Maintaining New Staff

Did you ever hire an assistant agent you thought would work out really well, but they just never meshed with the office environment? Perhaps they even quit after a few weeks, and no one in the office could quite pinpoint the problem. Ruthanne Terrero, CTC

If you've fallen into this situation, it's possible that a communication breakdown happened long before you knew it. Ask yourself this question: Did it occur because you never really quite had the time to train your new hire properly?

It's so important in today's challenging hiring market that you do everything you can to provide a learning environment for your newest employees. So many of us are so busy that it's quite simple to overlook the most obvious things. It's easy to hire a new person and then put them right into a sink-or-swim situation, all because we don't have the time to mentor them properly.

If you suspect this may be an issue in your office, I suggest setting aside 10 minutes each morning to spend time with your newest employees. Make it a set meeting that occurs every day (or if you have more than one new individual, give each of them an assigned day or two of the week to meet with you). In the informal meeting, ask your employees what they are working on—it's likely you'll be able to give them a good dose of insight that will truly help them with a trip they are planning for a client. Then ask them what's on their minds. Don't worry, it may be something simple enough. If they're entry level, they could be stressing about the fact that they want to toss the 2005 travel brochures from the back-room cabinet but have been afraid to ask because it seems too mundane. Or, they may have a brilliant idea they've been waiting to run by you, but are afraid to approach you because you have so much on your plate.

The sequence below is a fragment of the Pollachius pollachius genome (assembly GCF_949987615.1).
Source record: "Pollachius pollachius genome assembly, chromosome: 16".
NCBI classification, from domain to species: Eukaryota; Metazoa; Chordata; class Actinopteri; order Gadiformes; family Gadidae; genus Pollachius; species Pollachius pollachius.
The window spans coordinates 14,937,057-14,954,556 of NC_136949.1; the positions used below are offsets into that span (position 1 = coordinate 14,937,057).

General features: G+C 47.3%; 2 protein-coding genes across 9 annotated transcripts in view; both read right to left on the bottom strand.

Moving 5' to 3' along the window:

Also take the time to give them projects that will help them grow. If they've booked vacations for clients already, challenge them to make the next trip they plan more sophisticated by giving them research to do on suppliers they haven't worked with yet.

Malaka Hilton, the owner of Admiral Travel Gallery in Sarasota, FL, has a system wherein each new hire in her office automatically becomes her assistant (unless they're already a full-fledged agent). Under her watch, the assistant eventually grows to agent status. Just last year, one of her former protégés opened a branch office of Admiral Travel in the next town. What's more valuable to your time than training staff to become future partners who will enhance your business?

The goal is to make them feel valued and keep them learning. It's difficult enough to find good agents these days, therefore it's vital that you nurture those that you have.

Other agencies I've spoken with have a buddy system. When new hires start work, they are partnered with a seasoned agent so they can shadow his or her every move. This type of on-the-job experience is priceless.

Alternately, if you are on staff and feel you don't get to speak to your manager enough, "manage up." Assert yourself by requesting just a few moments to go over issues that are important to taking the quality of your work to a higher level. If your office doesn't have a buddy system, request that you be matched with a colleague.

The travel industry is one that can be incredibly entrepreneurial, and those with ambition and great initiative are typically those who find success at a much earlier age than their peers.